A greek god in New York: Kyle Hall plays several classical deities in Broadway’s hit production of Ovid’s Metamorphoses, but he was creating divine theater long before that – theater – Brief Article

Erik Meers

Unlike many actors on the verge of stardom, Kyle Hall never considered heading for the closet. “I always knew I was gay, and it’s alway’s been a part of me,” says Hall, who plays Poseidon and Hermes, among other Greek deities, in the new Broadway smash Metamorphoses. “I feel that my life has always had that at its core. I’m gay, gay, gay, gay.”

Since Metamorphoses moved to Broadway in February, the barrel-chested hunk has been on display eight performances a week. The show, written and directed by Mary Zimmerman, was developed as a theater project at Northwestern University in Evanston, Ill., where Hall had been Zimmerman’s student. The director reinterprets Ovid’s classic tales for contemporary audiences, using a sleek set (complete with a pool in which actors joyously splash throughout the performance) and dialogue that freely mixes the ancient text with the modern vernacular. Since arriving in New York from Chicago’s Lookingglass Theatre in September, Metamorphoses has been embraced by critics. “We were all at a party last year and it started going around that Time had ranked us number 1 [for all of 2001],” recalls Hall. “Suddenly, we were like, `Oh, my God, this is a big deal.'”

Broadway seemed as distant as Mount Olympus for Hall when he was growing up in rural Eldridge, Iowa. After a brief childhood flirtation with becoming a clown, he settled on acting in grade school. “I always wanted to be a chorus boy,” he says, “except I couldn’t carry a tune.” Those goals changed when Hall learned the joys of more cerebral material in Zimmerman’s performance studies class at Northwestern.

After earning his master’s in 1995, Hall founded About Face, a Chicago-based theater group dedicated to exploring the lives of lesbians and gays, with classmate Eric Rosen. “We wanted to challenge the idea of what gay and lesbian theater is,” Hall recalls. “It could be an institution within the community that strengthened it by being something [gays and lesbians] could be proud of and by presenting challenging stories. At the time, we started asking more complicated questions because the AIDS crisis had come to a new place. We didn’t have to spend all of our time on that. Now we can say, `OK, gay is good, but we’ve got some problems.'”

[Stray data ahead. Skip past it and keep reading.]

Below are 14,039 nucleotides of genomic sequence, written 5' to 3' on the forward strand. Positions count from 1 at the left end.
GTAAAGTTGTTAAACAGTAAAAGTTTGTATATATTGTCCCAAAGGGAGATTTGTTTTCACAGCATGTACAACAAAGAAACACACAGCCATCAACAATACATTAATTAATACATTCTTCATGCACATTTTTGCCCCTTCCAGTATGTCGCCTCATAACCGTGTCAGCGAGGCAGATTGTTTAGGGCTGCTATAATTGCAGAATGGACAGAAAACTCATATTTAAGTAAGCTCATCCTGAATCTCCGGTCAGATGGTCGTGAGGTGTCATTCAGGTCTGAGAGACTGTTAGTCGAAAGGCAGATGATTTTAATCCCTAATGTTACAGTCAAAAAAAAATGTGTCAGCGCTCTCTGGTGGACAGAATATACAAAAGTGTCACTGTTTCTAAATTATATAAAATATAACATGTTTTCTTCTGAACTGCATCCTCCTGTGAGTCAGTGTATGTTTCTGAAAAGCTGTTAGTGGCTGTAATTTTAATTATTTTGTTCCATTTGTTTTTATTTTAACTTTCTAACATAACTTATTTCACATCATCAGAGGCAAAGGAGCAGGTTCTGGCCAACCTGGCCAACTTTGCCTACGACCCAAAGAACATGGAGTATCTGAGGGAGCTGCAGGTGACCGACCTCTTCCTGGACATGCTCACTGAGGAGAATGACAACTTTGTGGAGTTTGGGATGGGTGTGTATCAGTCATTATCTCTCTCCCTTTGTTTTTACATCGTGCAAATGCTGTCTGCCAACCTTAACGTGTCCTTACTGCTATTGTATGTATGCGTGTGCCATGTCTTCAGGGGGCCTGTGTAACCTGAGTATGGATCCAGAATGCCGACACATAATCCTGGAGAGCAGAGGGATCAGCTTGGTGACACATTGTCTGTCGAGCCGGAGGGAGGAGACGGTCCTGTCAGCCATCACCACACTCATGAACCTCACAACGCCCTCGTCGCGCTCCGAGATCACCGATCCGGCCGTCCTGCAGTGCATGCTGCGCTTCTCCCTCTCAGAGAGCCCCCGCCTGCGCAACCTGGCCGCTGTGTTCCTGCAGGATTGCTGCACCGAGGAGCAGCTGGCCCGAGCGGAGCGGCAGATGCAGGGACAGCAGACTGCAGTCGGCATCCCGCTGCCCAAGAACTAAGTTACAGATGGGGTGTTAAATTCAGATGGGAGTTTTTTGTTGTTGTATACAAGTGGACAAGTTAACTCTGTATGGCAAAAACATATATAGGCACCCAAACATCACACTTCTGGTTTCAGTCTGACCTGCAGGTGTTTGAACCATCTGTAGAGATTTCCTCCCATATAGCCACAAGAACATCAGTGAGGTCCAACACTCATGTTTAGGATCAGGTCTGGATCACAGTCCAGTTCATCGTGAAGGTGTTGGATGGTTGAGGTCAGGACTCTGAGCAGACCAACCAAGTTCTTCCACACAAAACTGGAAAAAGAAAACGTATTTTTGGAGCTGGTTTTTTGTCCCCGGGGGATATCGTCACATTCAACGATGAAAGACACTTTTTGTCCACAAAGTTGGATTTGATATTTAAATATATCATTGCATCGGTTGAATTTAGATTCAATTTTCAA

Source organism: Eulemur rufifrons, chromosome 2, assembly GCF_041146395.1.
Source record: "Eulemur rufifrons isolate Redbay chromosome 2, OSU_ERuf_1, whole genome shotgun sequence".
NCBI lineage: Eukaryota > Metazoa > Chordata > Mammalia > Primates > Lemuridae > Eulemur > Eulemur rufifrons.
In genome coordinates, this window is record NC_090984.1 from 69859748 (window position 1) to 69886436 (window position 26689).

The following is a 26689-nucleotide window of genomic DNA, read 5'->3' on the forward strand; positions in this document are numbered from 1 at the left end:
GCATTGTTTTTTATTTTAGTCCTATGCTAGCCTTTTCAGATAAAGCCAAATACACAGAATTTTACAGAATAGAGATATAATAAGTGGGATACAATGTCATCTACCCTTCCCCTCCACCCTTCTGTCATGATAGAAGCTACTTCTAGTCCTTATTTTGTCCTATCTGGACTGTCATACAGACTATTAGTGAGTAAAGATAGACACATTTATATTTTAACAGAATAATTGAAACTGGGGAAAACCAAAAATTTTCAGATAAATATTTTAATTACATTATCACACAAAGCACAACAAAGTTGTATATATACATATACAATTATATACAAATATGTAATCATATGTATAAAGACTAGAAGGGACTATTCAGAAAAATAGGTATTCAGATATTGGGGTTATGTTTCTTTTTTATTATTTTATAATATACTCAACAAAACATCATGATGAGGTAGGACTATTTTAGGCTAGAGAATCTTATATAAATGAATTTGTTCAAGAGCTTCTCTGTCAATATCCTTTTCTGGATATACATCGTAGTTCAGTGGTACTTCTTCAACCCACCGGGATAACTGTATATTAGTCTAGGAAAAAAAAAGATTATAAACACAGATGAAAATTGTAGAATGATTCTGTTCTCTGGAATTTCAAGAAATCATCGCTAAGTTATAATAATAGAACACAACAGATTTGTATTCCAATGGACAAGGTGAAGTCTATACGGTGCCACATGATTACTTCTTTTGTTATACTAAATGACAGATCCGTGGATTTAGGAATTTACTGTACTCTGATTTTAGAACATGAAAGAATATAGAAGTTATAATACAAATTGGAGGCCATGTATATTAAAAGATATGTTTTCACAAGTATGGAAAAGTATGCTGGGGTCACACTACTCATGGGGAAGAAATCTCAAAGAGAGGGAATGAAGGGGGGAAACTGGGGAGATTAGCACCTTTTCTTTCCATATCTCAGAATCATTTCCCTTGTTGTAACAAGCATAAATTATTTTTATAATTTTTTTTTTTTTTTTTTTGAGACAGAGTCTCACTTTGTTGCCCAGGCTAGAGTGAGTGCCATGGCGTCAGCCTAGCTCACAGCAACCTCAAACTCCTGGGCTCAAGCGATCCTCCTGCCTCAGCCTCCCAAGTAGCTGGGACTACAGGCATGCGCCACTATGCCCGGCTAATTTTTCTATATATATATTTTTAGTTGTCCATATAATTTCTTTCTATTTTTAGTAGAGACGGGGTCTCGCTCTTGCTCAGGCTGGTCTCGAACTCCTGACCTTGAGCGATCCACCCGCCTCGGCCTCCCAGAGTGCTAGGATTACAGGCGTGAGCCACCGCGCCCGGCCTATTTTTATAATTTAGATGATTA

Tending bar at Chicago’s Sidetrack to make extra money, Hall saw the job as the perfect complement to his theater career. “I wasn’t into the whole starving artist thing,” he says “I loved tending bar and think I learned a lot about the gay and lesbian community and made a lot of connections–that bar made our theater company possible.” In addition to gay classics like The Boys in the Band and Cloud 9, About Face has staged innovative literary pieces such as Eleven Rooms of Proust, in which audiences were led around a 90,000-square-foot warehouse to view scenes from Marcel Proust’s epic Remembrance of Things Past, and an adaptation of Michael Cunningham’s novel A Home at the End of the World. The company recently received a $200,000 grant from the Diana, Princess of Wales, Memorial Fund to expand its youth theater workshop program nationally, including to San Francisco and New York.

After being so intimately involved with About Face for the past several years, Hall appreciates the perspective he’s gaining from his time in New York. “I feel like I’m at this really incredible point right now,” he muses. “I always wanted to be on Broadway and always wanted to have my own theater company. I feel so lucky and blessed to have those things. When people say to me, `Maybe you shouldn’t be out,’ I always say that being honest with myself and the people around me has resulted in all my dreams coming true.”

Meers is managing editor of Paper.

COPYRIGHT 2002 Liberation Publications, Inc.

COPYRIGHT 2002 Gale Group

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